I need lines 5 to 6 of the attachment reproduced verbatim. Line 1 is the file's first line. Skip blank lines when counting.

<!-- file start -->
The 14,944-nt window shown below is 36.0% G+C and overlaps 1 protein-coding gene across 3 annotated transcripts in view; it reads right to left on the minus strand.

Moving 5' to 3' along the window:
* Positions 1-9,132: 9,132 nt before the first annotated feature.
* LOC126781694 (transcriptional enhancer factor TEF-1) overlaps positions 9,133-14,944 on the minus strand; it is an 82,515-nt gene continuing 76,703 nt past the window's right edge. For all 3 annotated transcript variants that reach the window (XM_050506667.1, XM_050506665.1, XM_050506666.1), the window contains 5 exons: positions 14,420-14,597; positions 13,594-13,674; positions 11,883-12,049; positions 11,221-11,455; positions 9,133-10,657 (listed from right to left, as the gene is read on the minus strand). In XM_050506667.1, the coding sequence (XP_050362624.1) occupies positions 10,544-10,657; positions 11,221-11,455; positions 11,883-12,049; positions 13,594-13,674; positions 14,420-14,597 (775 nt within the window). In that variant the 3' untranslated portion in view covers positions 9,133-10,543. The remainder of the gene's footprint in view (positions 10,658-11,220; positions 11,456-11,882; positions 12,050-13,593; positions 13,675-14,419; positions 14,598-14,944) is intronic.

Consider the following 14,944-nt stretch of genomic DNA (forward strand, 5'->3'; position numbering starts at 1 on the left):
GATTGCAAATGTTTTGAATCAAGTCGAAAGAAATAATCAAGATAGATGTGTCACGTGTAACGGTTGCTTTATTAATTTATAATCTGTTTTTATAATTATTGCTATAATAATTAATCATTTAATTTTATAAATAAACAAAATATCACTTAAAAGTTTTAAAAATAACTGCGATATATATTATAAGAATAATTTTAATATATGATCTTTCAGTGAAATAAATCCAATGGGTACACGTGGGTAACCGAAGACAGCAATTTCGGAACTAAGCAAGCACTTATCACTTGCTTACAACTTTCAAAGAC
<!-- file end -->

Consider the following 14,944-nt stretch of genomic DNA (forward strand, 5'->3'; position numbering starts at 1 on the left):
GATTGCAAATGTTTTGAATCAAGTCGAAAGAAATAATCAAGATAGATGTGTCACGTGTAACGGTTGCTTTATTAATTTATAATCTGTTTTTATAATTATTGCTATAATAATTAATCATTTAATTTTATAAATAAACAAAATATCACTTAAAAGTTTTAAAAATAACTGCGATATATATTATAAGAATAATTTTAATATATGATCTTTCAGTGAAATAAATCCAATGGGTACACGTGGGTAACCGAAGACAGCAATTTCGGAACTAAGCAAGCACTTATCACTTGCTTACAACTTTCAAAGAC